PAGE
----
Smart Ball insights from Round 4 of the 2023 Guinness Six Nations

Before the weekend’s rugby, underdog wins for Scotland, England, and Italy in Round 4 may not have been likely, but were certainly not out of the realms of possibility.

Before the weekend’s rugby, underdog wins for Scotland, England, and Italy in Round 4 may not have been likely, but were certainly not out of the realms of possibility.

All three were at home, Scotland have been in their best form in recent memory, and this was the prime opportunity for Italy to claim their first victory of the Championship against an out-of-form Welsh team, having beaten them a year prior.

However, the history that was written was the antipode of this narrative.

This was emphatically the case for England vs France. A record home defeat, a record Le Crunch victory for the French, the list of records goes on. As haphazard as England’s performances of late have been, this is an astonishing achievement for Les Blues.

Beating England at home – particularly during the Six Nations – is hard, let alone producing such an imposing performance. Between Round 2 of the 2012 Six Nations and Round 5 of the 2018 Six Nations, England did not lose at home… not once.

On the other side of this fixture, this was the first time since 2007 – against Namibia in the Rugby World Cup – that three French players have scored two tries, testament to their genuine potency last weekend.

Able to elucidate the brilliance of the French performance, insights provided by Sage come to the fore once more.

The French performance was punctuated by brilliance – notably their ability to identify and attack space – but was built on a strong tactical game. No team has made more kicking metres in a single match in this Six Nations than France in Round 4, when they made a total of 1,341 metres; 1,185 of these metres were territory gain.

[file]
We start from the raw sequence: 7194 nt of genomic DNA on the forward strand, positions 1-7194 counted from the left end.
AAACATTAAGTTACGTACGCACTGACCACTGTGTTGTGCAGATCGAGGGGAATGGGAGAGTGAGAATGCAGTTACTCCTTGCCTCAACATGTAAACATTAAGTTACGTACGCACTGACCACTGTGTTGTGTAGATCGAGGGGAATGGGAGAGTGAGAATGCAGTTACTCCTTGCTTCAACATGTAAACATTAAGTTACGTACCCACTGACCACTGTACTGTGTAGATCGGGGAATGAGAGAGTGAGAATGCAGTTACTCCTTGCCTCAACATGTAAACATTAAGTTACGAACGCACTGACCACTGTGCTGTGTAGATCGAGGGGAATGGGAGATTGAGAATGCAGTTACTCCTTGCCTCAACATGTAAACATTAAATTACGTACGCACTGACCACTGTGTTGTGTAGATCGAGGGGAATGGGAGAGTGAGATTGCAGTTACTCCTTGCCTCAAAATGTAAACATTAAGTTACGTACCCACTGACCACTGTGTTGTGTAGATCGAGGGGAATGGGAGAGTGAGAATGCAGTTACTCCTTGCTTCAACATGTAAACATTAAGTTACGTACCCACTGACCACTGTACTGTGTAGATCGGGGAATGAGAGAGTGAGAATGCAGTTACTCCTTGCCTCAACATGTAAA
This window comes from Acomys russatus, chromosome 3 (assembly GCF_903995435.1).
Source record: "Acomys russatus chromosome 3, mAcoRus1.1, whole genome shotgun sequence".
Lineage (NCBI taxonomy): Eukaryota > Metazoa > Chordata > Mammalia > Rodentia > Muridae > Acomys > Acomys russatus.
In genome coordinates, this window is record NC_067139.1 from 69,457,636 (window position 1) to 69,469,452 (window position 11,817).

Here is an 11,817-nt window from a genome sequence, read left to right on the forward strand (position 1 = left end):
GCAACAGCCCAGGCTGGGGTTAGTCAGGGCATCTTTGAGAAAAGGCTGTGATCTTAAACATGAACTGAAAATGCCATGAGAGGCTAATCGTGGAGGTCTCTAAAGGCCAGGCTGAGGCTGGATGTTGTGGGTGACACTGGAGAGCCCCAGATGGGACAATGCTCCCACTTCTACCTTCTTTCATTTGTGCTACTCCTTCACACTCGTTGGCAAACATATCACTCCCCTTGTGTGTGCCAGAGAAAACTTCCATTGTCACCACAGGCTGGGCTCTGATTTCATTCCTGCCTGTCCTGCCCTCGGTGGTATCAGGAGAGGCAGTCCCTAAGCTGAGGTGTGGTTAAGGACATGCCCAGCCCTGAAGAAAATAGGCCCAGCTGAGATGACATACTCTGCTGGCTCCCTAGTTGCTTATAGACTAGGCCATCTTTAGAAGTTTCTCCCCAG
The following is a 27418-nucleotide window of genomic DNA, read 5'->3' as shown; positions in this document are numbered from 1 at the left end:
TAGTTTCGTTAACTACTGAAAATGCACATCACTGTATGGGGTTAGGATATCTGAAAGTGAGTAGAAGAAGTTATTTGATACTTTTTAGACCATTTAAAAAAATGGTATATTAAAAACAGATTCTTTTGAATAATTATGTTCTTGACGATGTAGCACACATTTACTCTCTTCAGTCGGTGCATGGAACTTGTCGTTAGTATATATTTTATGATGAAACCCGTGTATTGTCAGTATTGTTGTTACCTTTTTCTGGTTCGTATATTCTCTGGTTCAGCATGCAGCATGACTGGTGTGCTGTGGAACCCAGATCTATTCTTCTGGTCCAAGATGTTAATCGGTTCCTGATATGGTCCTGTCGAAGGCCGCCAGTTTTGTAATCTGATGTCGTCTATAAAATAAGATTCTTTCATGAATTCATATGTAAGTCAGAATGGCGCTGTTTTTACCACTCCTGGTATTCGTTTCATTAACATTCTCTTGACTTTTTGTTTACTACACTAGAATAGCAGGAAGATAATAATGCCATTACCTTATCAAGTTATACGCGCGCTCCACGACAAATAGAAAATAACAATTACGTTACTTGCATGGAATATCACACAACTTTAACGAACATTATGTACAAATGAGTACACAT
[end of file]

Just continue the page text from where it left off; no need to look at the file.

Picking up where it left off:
Individually, Romain Ntamack made three kicks which made more than 50 metres of territory. France were particularly punishing when England conceded penalties, with England conceding more territory from penalty kicks to touch than any other team at the weekend (234 metres in total).

France’s third try was a great example of this territorial pressure. Two England penalties allowed France to weather an attack in their 22 and regain territory after losing a lineout.

Two Ntamack kicks – which amounted to a total of 66 metres of forward progress – allowed France to recover from these setbacks and occupy a promising position in the English half. This is precisely what is meant by a compound error from England, which France exploited to gain advantageous field position.

An ambitious 19.3 metre pass from Jack van Poortvliet was then fumbled by Alex Dombrandt, giving France the scrum which saw Aldritt – who won the original jackal penalty – feed Ollivon with a short 1.6 metre pass to score France’s third.

Kick long, pass short seems to have been the modus operandi for Les Blues against England. They registered the second-fewest passing metres of the round, moving the ball just 590 metres with their passing.

They also averaged the least distance per pass in Round 4 (6.1 metres). Not only were France selective with when they played with the ball – making fewer passes and opting for field position – they trusted the power and skill of their forwards to exploit opportunities.